Presentation on theme: "The Hub-and-Spoke Routing for Airlines Costs and Competitiveness"— Presentation transcript:
1The Hub-and-Spoke Routing for Airlines Costs and Competitiveness
2Background Airline industry during regulation Entry into the airline industry was limitedBetween 1950 and 1974 CAB rejected applications from 79 possible new airlinesAirline routes were awarded by Civil Aeronautics Board (CAB)Airlines cannot create the route network in the most efficient way
3Airline Deregulation Act of 1978 1975 route suspension endedCAB allows competition in a market where incumbent was satisfactoryDeregulation Act of 1978Allowed entry into markets unless incumbents can show not in publics best interest
4Effect of Deregulation Creation of the Hub-and-Spoke system by major airlinesRoutes quadrupled in 18 monthsLower airfares (yield)Better serviceMany market exits
5Advantages of Hub-and-spoke Consolidation of passengers (economies of density)Decreased number of routesIncrease demand (frequent flights)Consolidation of activities (personnel, maintenance, etc.)Decrease costs
6Implications Hub-and-spoke should decrease the cost of airlines The more intense the hub-and-spoke system, the lower the unit cost should beHistorical data (pre and post deregulation) should indicate this trend – Study in 1986
7A Measure of Hub-and-Spoke % of departures from hub airports (hub ID by airlines)% of departures from N airports with largest departuresTop 3% of departures coming from locationsUpper limit = .5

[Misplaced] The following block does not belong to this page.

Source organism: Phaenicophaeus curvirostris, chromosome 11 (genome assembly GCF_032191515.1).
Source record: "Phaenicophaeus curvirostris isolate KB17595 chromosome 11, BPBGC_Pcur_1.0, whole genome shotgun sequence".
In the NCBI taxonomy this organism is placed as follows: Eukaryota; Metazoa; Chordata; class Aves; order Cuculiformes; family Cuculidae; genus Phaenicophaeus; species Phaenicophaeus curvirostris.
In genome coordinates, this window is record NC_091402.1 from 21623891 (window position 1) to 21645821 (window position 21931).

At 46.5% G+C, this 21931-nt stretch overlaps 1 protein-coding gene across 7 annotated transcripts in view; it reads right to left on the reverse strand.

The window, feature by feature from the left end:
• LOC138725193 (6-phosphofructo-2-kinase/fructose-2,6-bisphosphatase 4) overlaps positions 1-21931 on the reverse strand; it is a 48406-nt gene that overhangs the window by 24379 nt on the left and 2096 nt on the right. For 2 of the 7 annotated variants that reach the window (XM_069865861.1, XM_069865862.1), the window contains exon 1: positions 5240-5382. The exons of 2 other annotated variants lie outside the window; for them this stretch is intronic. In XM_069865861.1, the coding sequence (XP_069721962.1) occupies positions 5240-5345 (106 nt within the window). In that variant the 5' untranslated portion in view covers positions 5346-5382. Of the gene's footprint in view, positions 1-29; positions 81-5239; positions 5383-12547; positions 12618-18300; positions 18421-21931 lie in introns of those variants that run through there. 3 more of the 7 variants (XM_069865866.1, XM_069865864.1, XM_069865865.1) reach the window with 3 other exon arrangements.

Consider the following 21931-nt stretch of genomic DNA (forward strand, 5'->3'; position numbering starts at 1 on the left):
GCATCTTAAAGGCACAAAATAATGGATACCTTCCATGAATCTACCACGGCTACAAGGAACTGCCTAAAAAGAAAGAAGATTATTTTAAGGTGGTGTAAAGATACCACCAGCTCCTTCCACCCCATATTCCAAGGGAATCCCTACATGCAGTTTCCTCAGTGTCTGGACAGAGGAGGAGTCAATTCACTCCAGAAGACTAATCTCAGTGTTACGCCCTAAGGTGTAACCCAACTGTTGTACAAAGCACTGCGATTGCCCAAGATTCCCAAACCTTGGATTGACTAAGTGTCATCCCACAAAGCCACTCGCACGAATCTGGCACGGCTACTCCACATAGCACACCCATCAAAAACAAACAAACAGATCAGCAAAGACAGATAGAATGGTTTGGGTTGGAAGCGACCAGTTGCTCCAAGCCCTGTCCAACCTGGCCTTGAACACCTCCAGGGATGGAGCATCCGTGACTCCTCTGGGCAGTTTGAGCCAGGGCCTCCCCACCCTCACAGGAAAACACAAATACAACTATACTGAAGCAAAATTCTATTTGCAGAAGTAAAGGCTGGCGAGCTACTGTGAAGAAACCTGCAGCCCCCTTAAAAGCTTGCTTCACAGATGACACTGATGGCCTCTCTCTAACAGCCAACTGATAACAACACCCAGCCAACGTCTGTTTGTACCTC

9Econometric Model Airline cost is a function of: Labor Fuel Capital and materialsAverage stage lengthAverage load factorNumber of airports (points)OutputsHubbing intensity
10Results Model estimation result – Table 4 For every 1% increase in hubbing, unit costs fall by .11%It does not seem like much, but in 1984 the airline industry may have saved 2 billion dollars due to increased hubbing
11Hub CharacteristicsCentralized location which minimizes travel on each spokeLocated in large citiesUpper Midwest examples(Chicago, Minneapolis, Detroit, St. Louis)
12Implications for Competitiveness Desirable hub cities do not have the capacity to become hubs for all airlinesMost desirable cities for hubs are already takenAirlines without hubs at desirable locations may be in disadvantageMonopolistic behavior?
13How About Point-to-Point? Big exception of Southwest (SW)SW uses P2P – should have higher costs than othersProvides cheap fares (Figure 1)The only profitable carrier in the US (see Table 1)Other majors are in and out of financial ruin since deregulationSimilar models emerging in foreign countries
14Other Way Round?Hubbed fims begun to offer short-haul P2P to keep SW at bayE.G. United Airlines, the largest airline in the world at the time, started United Shuttle (which made direct flights)Used $1 billion to fight against SWThis and similar attacks all failed
15Other Way Round? (cont.)Clearly, the benefit of hubbing does not lie in the ability to charge low pricesIncrease in non-hub routes by majors – 134 new nonstop routes in the last year only (New York Times)Why? Is theory not working?
16Discussion QuestionsWhat are the pros and cons of Hub-and-spoke system?What is the future of hub-and-spoke system?Are there any other ways than hub-and-spoke to increase density and lower cost?From the passenger viewpoint, what are the pros and cons of hub-and-spoke system?Can hub-and-spoke work as a barrier to entry? Under what circumstance?What is the solution(s) for capacity problem?